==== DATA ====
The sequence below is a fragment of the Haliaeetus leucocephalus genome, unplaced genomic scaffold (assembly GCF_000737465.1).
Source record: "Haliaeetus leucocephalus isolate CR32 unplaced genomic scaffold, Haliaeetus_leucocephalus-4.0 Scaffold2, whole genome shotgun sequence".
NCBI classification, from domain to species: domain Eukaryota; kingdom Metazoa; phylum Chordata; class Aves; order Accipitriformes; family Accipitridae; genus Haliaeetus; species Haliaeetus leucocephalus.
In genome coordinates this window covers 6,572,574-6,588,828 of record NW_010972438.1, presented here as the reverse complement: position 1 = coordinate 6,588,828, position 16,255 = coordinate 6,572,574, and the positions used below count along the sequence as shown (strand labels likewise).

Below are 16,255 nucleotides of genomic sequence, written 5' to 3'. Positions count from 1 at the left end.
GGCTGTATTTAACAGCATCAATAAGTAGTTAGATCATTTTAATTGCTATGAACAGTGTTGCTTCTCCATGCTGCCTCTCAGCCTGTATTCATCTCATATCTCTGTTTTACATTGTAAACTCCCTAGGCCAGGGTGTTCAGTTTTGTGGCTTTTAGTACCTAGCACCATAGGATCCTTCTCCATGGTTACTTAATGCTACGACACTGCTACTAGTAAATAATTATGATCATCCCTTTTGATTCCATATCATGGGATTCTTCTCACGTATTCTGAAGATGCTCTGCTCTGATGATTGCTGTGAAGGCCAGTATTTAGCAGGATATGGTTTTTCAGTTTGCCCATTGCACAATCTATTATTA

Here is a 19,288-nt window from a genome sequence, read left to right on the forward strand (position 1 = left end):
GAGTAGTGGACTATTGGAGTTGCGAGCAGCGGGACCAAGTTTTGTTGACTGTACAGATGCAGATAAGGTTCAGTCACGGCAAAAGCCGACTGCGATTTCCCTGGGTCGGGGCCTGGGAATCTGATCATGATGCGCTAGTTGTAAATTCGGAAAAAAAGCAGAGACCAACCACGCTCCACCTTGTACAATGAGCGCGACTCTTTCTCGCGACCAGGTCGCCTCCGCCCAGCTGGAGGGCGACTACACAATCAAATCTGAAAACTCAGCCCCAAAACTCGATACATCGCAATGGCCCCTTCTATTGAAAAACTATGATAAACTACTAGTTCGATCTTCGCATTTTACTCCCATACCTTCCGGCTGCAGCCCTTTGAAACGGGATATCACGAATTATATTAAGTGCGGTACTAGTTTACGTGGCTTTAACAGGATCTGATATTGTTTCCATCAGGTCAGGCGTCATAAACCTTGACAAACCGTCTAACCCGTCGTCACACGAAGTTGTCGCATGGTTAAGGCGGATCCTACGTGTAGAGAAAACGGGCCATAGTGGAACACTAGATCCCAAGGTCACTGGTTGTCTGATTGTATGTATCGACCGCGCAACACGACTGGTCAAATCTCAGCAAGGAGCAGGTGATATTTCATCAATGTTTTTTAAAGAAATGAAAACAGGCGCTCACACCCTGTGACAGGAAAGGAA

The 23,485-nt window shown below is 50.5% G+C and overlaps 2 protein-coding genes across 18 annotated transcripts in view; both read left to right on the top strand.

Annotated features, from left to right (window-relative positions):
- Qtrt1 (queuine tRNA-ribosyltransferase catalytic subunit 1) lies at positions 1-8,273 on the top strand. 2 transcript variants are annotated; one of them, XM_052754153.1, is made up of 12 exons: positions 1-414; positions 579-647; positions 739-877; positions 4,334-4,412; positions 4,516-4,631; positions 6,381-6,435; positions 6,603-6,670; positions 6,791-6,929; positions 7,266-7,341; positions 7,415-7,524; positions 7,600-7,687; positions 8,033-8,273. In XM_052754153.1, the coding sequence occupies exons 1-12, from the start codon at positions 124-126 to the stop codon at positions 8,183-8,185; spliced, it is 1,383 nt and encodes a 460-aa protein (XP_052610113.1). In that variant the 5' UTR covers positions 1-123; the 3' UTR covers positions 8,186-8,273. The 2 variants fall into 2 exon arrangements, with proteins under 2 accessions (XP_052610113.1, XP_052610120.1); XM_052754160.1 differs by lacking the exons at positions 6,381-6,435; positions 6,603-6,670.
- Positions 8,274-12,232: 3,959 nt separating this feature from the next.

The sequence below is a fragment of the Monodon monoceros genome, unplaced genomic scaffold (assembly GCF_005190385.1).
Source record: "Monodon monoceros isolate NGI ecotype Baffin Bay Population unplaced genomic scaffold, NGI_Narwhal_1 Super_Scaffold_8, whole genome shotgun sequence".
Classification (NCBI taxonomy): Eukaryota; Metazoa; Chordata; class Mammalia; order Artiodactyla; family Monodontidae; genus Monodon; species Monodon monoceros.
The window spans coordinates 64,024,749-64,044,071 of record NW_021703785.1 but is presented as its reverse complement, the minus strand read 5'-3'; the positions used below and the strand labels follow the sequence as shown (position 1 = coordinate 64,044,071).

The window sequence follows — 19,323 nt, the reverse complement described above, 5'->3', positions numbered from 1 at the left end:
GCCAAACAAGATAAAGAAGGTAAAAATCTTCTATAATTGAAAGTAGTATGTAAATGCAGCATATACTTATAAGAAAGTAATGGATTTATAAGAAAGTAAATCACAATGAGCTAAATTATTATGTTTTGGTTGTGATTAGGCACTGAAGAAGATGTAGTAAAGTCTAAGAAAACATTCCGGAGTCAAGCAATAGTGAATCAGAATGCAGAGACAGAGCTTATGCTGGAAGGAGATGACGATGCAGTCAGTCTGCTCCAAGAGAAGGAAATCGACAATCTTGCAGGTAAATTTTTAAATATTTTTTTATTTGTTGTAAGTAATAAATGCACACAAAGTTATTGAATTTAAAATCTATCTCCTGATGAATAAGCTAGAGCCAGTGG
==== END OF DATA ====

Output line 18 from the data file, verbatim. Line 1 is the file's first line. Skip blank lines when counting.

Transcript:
GCCAAACAAGATAAAGAAGGTAAAAATCTTCTATAATTGAAAGTAGTATGTAAATGCAGCATATACTTATAAGAAAGTAATGGATTTATAAGAAAGTAAATCACAATGAGCTAAATTATTATGTTTTGGTTGTGATTAGGCACTGAAGAAGATGTAGTAAAGTCTAAGAAAACATTCCGGAGTCAAGCAATAGTGAATCAGAATGCAGAGACAGAGCTTATGCTGGAAGGAGATGACGATGCAGTCAGTCTGCTCCAAGAGAAGGAAATCGACAATCTTGCAGGTAAATTTTTAAATATTTTTTTATTTGTTGTAAGTAATAAATGCACACAAAGTTATTGAATTTAAAATCTATCTCCTGATGAATAAGCTAGAGCCAGTGG